Reps. Dennis Moore (D-Kan.) and Scott Garrett (R-N.J.) recently announced their intention to reintroduce the Nonadmitted and Reinsurance Reform Act (the “NRRA”). As we previously reported here and here, the NRRA would establish national standards on how states may regulate and tax surplus lines insurers and also sets national standards concerning the regulation of reinsurance.

In particular, the NRRA would give regulators in an insured’s home state authority over most aspects of surplus lines insurance, including the right to collect and allocate premium tax with respect to policies with multi-state perils, and regulators in a reinsurer’s state of domicile would be given the sole responsibility for regulating the reinsurer's financial solvency. The NRRA would also prohibit a state from denying credit for reinsurance if the domiciliary state of the insurer purchasing reinsurance recognizes credit for reinsurance. Both reinsurance provisions require the domiciliary state to be NAIC-accredited or have financial solvency requirements substantially similar to NAIC accreditation requirements. The NRRA was passed by the House of Representatives in 2006 and 2007, but never reached the Senate floor for a vote.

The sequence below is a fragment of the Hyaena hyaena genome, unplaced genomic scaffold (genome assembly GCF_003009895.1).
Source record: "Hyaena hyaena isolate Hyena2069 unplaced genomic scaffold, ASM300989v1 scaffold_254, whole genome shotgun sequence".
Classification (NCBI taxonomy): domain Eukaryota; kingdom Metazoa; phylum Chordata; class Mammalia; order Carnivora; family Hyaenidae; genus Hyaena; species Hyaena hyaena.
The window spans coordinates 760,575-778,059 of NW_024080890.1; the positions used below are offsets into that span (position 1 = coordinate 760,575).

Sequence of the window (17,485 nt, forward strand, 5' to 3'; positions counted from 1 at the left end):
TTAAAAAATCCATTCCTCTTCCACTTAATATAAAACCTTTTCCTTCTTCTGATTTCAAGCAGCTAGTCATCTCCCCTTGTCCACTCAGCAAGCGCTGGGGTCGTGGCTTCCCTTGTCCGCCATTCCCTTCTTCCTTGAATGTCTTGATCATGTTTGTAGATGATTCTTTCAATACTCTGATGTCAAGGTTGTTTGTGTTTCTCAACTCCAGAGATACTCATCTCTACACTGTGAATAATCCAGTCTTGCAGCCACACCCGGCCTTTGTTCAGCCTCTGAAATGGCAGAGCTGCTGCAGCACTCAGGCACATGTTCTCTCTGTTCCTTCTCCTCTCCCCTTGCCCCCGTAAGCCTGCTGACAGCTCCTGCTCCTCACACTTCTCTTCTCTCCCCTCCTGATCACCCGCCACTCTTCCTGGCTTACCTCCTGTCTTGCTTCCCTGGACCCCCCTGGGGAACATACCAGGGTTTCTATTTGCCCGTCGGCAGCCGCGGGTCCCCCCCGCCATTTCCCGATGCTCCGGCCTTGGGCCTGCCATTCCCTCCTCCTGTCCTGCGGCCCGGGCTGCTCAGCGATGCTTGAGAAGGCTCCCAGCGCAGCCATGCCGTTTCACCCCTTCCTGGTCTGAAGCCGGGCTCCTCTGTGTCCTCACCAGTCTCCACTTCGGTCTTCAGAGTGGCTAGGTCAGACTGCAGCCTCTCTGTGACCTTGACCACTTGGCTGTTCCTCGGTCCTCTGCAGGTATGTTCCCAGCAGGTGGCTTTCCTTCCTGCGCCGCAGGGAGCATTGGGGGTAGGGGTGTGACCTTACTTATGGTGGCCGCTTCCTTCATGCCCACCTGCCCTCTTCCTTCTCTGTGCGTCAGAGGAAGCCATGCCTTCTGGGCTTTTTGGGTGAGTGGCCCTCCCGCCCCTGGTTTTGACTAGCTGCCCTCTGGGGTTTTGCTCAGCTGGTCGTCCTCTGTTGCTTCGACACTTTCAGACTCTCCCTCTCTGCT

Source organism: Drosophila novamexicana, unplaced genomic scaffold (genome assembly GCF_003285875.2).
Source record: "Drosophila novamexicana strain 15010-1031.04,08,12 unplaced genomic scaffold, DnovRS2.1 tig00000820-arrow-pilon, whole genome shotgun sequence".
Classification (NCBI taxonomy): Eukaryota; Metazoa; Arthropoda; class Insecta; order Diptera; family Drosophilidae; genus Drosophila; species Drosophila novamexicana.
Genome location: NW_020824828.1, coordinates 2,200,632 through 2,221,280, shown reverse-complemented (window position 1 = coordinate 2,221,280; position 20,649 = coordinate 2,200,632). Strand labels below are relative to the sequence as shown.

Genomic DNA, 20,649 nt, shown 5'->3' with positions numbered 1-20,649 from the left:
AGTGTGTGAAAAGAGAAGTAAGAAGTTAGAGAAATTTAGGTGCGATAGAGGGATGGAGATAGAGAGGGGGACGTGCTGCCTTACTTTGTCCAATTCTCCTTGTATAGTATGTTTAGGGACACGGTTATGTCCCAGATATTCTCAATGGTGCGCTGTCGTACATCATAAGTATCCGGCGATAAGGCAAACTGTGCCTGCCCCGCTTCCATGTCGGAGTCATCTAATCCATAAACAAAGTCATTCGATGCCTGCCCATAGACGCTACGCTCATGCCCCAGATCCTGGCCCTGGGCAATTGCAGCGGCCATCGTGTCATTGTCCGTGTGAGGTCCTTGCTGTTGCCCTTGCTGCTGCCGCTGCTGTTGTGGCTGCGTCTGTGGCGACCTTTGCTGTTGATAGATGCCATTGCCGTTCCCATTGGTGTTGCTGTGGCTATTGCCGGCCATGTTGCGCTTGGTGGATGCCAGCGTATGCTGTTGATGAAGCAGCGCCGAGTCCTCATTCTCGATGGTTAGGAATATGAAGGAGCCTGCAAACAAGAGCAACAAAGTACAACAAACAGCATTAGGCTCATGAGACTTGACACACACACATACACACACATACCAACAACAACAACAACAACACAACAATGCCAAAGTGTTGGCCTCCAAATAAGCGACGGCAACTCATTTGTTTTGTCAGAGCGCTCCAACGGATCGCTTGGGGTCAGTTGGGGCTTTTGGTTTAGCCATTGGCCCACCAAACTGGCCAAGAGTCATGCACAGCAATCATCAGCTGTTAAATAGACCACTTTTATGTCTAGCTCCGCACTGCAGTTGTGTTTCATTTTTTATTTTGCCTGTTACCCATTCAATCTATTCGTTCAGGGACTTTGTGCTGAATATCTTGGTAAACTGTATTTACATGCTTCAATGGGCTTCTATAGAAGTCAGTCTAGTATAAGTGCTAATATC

The National Association of Professional Surplus Lines Offices (NAPSLO) lauded the announcement as it believes the NRRA will “make the surplus lines marketplace more efficient by facilitating the payment of surplus lines premium taxes and eliminating unnecessary duplicative compliance requirements on surplus lines multi-state risks,” as well as “provide needed uniformity and consistency in insurance regulation at the state level.”

We will update this post with a copy of the bill as soon as it is available, along with any other notable developments.